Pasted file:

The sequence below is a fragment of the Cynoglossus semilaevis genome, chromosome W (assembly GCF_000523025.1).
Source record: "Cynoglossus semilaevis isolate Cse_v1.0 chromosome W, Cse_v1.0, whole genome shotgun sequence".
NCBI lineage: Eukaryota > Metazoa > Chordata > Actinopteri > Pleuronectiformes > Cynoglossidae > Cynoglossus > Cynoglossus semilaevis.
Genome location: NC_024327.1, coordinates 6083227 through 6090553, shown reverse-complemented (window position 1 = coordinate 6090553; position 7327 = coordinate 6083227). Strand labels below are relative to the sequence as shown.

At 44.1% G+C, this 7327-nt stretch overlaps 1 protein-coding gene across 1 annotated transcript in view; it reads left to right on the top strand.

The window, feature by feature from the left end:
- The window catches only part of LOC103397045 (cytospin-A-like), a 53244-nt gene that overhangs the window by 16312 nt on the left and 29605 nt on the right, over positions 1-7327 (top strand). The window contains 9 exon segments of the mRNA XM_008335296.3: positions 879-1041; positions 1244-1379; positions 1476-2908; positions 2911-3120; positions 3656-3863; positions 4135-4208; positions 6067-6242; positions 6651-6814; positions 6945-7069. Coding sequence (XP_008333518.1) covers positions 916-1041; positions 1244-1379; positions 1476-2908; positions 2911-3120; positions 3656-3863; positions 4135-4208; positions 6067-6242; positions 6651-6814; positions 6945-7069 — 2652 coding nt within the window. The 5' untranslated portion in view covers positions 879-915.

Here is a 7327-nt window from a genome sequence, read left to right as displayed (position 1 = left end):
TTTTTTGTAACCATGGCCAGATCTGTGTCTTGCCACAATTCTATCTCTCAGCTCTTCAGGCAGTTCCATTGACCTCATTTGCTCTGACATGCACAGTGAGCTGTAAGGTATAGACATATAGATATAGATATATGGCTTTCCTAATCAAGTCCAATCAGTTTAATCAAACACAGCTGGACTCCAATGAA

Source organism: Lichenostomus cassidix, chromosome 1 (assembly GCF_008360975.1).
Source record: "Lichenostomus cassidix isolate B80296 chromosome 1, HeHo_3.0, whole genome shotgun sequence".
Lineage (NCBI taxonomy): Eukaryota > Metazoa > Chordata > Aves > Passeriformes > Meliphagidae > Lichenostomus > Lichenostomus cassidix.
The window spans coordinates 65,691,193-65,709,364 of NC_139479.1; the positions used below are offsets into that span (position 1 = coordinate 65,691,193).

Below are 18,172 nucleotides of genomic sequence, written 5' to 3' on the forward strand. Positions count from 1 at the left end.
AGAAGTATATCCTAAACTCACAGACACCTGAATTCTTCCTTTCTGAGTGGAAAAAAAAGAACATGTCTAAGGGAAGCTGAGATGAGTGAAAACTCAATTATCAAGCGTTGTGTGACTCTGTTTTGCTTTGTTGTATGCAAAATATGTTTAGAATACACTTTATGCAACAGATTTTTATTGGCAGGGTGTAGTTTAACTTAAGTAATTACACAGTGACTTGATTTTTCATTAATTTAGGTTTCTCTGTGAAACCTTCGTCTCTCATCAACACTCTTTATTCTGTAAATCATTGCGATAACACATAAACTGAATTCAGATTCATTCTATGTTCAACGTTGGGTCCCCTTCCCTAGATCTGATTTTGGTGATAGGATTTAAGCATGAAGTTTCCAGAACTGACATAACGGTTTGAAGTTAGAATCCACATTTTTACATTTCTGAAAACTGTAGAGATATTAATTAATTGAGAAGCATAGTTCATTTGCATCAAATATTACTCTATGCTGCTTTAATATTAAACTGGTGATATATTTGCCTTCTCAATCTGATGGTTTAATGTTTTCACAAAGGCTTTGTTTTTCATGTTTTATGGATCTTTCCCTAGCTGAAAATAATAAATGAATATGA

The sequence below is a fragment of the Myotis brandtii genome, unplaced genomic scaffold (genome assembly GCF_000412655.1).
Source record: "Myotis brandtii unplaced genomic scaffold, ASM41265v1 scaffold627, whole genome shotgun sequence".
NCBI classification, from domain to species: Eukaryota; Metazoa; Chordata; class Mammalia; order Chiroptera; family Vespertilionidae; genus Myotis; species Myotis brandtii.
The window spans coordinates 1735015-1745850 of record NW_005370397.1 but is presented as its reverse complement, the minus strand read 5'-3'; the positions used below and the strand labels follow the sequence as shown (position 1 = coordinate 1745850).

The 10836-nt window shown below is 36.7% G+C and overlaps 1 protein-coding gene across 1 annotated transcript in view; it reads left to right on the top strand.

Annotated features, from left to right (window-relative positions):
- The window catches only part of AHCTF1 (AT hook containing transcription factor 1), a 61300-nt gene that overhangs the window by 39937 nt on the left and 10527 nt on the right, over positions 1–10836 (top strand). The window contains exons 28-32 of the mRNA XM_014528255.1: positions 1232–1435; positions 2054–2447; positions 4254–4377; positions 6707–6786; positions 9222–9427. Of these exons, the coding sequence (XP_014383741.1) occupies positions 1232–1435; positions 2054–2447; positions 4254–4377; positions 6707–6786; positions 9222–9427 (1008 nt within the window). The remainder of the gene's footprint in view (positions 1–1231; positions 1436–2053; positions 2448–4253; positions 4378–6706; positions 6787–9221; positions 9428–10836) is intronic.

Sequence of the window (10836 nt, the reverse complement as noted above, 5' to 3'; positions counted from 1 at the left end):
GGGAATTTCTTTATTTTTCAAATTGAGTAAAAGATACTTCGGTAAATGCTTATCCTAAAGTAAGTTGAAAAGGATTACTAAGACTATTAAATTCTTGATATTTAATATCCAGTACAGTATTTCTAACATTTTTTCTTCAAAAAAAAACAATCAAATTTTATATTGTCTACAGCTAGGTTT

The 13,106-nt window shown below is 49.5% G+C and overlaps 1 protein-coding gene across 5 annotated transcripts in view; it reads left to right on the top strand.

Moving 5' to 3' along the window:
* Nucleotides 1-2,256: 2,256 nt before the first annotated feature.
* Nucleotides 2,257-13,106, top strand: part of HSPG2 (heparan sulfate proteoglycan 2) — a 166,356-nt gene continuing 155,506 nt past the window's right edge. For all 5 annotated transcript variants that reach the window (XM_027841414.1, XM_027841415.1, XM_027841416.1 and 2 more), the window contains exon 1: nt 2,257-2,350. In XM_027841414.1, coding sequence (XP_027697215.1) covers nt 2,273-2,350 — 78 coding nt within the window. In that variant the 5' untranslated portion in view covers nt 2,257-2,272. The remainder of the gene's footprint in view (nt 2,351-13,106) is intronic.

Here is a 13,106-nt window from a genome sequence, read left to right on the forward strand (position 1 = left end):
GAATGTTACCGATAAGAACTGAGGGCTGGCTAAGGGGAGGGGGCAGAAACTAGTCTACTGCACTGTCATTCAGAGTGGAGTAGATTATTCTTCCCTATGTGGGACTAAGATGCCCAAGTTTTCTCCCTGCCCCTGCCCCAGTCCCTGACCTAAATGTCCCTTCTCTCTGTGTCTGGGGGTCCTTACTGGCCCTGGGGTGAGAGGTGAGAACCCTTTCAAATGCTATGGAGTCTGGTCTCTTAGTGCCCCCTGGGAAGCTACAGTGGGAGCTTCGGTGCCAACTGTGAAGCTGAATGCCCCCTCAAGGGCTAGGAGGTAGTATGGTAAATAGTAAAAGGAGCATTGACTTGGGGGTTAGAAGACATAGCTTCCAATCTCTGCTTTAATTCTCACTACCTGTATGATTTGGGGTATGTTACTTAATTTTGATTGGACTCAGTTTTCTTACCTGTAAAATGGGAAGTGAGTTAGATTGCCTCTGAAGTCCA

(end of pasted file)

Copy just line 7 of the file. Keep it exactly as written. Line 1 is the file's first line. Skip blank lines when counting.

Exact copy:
- The window catches only part of LOC103397045 (cytospin-A-like), a 53244-nt gene that overhangs the window by 16312 nt on the left and 29605 nt on the right, over positions 1-7327 (top strand). The window contains 9 exon segments of the mRNA XM_008335296.3: positions 879-1041; positions 1244-1379; positions 1476-2908; positions 2911-3120; positions 3656-3863; positions 4135-4208; positions 6067-6242; positions 6651-6814; positions 6945-7069. Coding sequence (XP_008333518.1) covers positions 916-1041; positions 1244-1379; positions 1476-2908; positions 2911-3120; positions 3656-3863; positions 4135-4208; positions 6067-6242; positions 6651-6814; positions 6945-7069 — 2652 coding nt within the window. The 5' untranslated portion in view covers positions 879-915.